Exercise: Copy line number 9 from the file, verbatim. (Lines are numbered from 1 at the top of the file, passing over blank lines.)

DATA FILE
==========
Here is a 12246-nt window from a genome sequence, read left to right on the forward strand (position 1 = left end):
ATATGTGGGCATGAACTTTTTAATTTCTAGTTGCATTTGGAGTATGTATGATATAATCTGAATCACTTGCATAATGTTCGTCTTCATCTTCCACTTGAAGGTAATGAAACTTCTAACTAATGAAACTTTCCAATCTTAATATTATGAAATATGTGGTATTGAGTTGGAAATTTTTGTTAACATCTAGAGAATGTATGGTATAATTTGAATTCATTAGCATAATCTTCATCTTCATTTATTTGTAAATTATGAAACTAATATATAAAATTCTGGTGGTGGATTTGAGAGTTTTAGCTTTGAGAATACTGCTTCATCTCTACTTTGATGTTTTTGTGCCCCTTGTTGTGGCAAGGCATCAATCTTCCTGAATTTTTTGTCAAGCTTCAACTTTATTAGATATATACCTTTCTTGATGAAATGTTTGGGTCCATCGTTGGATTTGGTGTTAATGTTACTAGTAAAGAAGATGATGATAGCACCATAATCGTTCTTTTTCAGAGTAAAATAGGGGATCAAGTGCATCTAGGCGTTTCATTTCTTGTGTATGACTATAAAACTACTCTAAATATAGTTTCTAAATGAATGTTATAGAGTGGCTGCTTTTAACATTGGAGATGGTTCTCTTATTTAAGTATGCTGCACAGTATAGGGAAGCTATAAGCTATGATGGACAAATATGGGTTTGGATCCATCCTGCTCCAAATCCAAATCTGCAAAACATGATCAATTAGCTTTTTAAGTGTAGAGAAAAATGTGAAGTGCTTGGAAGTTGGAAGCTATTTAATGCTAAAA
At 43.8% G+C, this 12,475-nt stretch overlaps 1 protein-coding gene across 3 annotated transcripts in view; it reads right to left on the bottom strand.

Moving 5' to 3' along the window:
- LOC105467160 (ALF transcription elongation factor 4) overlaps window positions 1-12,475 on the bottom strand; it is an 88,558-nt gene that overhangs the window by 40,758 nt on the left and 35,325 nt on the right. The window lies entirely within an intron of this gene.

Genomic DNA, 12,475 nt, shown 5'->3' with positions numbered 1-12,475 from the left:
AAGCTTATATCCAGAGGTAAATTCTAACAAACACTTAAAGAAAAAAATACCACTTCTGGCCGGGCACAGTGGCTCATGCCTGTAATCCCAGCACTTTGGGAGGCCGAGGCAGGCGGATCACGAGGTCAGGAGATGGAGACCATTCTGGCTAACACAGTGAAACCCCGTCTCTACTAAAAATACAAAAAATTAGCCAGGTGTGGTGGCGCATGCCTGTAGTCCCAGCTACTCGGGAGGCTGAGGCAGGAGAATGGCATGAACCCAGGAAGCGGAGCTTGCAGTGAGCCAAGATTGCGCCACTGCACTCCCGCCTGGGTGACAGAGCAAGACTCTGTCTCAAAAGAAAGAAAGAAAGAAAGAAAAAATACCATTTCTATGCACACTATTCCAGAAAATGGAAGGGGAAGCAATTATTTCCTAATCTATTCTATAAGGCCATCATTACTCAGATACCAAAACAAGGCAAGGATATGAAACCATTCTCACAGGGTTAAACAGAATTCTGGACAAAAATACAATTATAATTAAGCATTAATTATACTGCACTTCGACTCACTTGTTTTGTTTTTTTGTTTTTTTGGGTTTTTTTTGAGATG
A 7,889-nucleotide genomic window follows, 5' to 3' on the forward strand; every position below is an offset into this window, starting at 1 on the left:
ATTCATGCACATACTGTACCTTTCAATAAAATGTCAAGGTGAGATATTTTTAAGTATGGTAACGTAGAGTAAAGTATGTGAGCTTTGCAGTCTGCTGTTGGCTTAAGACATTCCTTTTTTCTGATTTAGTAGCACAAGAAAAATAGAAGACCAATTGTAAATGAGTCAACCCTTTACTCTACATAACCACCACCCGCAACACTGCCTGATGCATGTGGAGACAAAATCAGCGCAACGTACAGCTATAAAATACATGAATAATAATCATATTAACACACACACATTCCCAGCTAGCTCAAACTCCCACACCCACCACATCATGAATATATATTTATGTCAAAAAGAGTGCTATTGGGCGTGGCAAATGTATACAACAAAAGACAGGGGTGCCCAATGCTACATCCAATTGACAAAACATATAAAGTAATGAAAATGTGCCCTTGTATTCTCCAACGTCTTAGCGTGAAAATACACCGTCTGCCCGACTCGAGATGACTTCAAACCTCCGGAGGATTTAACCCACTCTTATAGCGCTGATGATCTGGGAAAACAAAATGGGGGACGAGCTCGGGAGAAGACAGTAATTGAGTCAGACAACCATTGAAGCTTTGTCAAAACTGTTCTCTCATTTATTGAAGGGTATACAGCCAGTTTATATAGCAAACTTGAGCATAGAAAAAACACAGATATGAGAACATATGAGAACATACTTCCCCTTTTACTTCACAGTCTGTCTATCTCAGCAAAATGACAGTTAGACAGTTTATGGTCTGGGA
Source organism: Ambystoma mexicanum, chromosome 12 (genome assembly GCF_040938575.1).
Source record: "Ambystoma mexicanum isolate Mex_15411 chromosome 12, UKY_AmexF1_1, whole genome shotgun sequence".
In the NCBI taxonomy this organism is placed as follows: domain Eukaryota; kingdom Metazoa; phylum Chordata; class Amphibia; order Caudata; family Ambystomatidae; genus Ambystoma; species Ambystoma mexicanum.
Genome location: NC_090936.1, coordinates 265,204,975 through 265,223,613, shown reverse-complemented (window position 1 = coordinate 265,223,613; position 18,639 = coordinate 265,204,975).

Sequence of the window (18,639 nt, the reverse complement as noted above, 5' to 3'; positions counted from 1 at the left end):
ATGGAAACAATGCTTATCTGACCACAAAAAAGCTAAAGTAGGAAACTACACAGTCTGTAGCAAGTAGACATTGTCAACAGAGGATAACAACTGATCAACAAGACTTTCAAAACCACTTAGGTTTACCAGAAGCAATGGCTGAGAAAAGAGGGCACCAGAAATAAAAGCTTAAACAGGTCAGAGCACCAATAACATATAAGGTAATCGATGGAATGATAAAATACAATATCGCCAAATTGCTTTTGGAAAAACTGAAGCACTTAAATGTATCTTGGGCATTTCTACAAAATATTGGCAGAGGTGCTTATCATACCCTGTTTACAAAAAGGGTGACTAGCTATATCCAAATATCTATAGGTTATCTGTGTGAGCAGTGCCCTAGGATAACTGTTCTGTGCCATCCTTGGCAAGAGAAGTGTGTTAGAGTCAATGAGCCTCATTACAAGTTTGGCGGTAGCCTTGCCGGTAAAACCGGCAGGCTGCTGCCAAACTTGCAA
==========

ATTCATGCACATACTGTACCTTTCAATAAAATGTCAAGGTGAGATATTTTTAAGTATGGTAACGTAGAGTAAAGTATGTGAGCTTTGCAGTCTGCTGTTGGCTTAAGACATTCCTTTTTTCTGATTTAGTAGCACAAGAAAAATAGAAGACCAATTGTAAATGAGTCAACCCTTTACTCTACATAACCACCACCCGCAACACTGCCTGATGCATGTGGAGACAAAATCAGCGCAACGTACAGCTATAAAATACATGAATAATAATCATATTAACACACACACATTCCCAGCTAGCTCAAACTCCCACACCCACCACATCATGAATATATATTTATGTCAAAAAGAGTGCTATTGGGCGTGGCAAATGTATACAACAAAAGACAGGGGTGCCCAATGCTACATCCAATTGACAAAACATATAAAGTAATGAAAATGTGCCCTTGTATTCTCCAACGTCTTAGCGTGAAAATACACCGTCTGCCCGACTCGAGATGACTTCAAACCTCCGGAGGATTTAACCCACTCTTATAGCGCTGATGATCTGGGAAAACAAAATGGGGGACGAGCTCGGGAGAAGACAGTAATTGAGTCAGACAACCATTGAAGCTTTGTCAAAACTGTTCTCTCATTTATTGAAGGGTATACAGCCAGTTTATATAGCAAACTTGAGCATAGAAAAAACACAGATATGAGAACATATGAGAACATACTTCCCCTTTTACTTCACAGTCTGTCTATCTCAGCAAAATGACAGTTAGACAGTTTATGGTCTGGGA